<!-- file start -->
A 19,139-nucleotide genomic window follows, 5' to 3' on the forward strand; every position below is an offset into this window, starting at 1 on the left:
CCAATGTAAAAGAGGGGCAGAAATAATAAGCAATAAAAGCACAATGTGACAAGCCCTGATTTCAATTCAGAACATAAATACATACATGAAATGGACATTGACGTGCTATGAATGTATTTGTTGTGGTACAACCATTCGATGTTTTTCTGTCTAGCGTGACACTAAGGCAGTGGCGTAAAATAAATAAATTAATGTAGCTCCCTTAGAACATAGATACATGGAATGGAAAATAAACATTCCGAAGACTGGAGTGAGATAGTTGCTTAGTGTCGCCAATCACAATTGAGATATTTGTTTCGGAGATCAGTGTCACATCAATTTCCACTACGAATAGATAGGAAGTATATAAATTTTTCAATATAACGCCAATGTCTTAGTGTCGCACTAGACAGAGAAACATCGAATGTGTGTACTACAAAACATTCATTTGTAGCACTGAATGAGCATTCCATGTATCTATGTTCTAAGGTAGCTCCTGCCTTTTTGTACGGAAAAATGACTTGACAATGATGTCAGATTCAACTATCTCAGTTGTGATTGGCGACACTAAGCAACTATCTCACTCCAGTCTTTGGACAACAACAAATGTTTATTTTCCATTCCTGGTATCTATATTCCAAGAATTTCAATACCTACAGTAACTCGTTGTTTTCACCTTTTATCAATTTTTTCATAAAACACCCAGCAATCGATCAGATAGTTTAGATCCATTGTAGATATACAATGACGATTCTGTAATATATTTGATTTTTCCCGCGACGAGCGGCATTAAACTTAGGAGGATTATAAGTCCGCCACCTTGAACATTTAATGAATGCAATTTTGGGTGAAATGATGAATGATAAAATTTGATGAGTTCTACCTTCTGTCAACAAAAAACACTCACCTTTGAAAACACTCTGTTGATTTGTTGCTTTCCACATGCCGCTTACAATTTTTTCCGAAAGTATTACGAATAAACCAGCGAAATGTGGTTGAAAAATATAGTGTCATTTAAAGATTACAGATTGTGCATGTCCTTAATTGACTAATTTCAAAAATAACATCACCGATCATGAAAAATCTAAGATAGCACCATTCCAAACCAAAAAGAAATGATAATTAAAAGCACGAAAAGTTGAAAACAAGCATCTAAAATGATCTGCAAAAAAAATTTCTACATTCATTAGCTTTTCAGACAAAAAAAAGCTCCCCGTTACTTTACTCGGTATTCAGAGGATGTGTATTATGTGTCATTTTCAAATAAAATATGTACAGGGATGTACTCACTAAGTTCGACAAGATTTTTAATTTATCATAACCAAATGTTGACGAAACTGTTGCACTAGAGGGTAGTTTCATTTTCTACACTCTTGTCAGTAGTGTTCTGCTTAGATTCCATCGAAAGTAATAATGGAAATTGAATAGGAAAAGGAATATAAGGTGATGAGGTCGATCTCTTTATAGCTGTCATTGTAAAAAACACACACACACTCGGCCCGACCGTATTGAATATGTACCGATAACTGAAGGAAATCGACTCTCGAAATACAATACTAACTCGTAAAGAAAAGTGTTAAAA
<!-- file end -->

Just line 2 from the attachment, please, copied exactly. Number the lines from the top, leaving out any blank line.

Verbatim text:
CCAATGTAAAAGAGGGGCAGAAATAATAAGCAATAAAAGCACAATGTGACAAGCCCTGATTTCAATTCAGAACATAAATACATACATGAAATGGACATTGACGTGCTATGAATGTATTTGTTGTGGTACAACCATTCGATGTTTTTCTGTCTAGCGTGACACTAAGGCAGTGGCGTAAAATAAATAAATTAATGTAGCTCCCTTAGAACATAGATACATGGAATGGAAAATAAACATTCCGAAGACTGGAGTGAGATAGTTGCTTAGTGTCGCCAATCACAATTGAGATATTTGTTTCGGAGATCAGTGTCACATCAATTTCCACTACGAATAGATAGGAAGTATATAAATTTTTCAATATAACGCCAATGTCTTAGTGTCGCACTAGACAGAGAAACATCGAATGTGTGTACTACAAAACATTCATTTGTAGCACTGAATGAGCATTCCATGTATCTATGTTCTAAGGTAGCTCCTGCCTTTTTGTACGGAAAAATGACTTGACAATGATGTCAGATTCAACTATCTCAGTTGTGATTGGCGACACTAAGCAACTATCTCACTCCAGTCTTTGGACAACAACAAATGTTTATTTTCCATTCCTGGTATCTATATTCCAAGAATTTCAATACCTACAGTAACTCGTTGTTTTCACCTTTTATCAATTTTTTCATAAAACACCCAGCAATCGATCAGATAGTTTAGATCCATTGTAGATATACAATGACGATTCTGTAATATATTTGATTTTTCCCGCGACGAGCGGCATTAAACTTAGGAGGATTATAAGTCCGCCACCTTGAACATTTAATGAATGCAATTTTGGGTGAAATGATGAATGATAAAATTTGATGAGTTCTACCTTCTGTCAACAAAAAACACTCACCTTTGAAAACACTCTGTTGATTTGTTGCTTTCCACATGCCGCTTACAATTTTTTCCGAAAGTATTACGAATAAACCAGCGAAATGTGGTTGAAAAATATAGTGTCATTTAAAGATTACAGATTGTGCATGTCCTTAATTGACTAATTTCAAAAATAACATCACCGATCATGAAAAATCTAAGATAGCACCATTCCAAACCAAAAAGAAATGATAATTAAAAGCACGAAAAGTTGAAAACAAGCATCTAAAATGATCTGCAAAAAAAATTTCTACATTCATTAGCTTTTCAGACAAAAAAAAGCTCCCCGTTACTTTACTCGGTATTCAGAGGATGTGTATTATGTGTCATTTTCAAATAAAATATGTACAGGGATGTACTCACTAAGTTCGACAAGATTTTTAATTTATCATAACCAAATGTTGACGAAACTGTTGCACTAGAGGGTAGTTTCATTTTCTACACTCTTGTCAGTAGTGTTCTGCTTAGATTCCATCGAAAGTAATAATGGAAATTGAATAGGAAAAGGAATATAAGGTGATGAGGTCGATCTCTTTATAGCTGTCATTGTAAAAAACACACACACACTCGGCCCGACCGTATTGAATATGTACCGATAACTGAAGGAAATCGACTCTCGAAATACAATACTAACTCGTAAAGAAAAGTGTTAAAA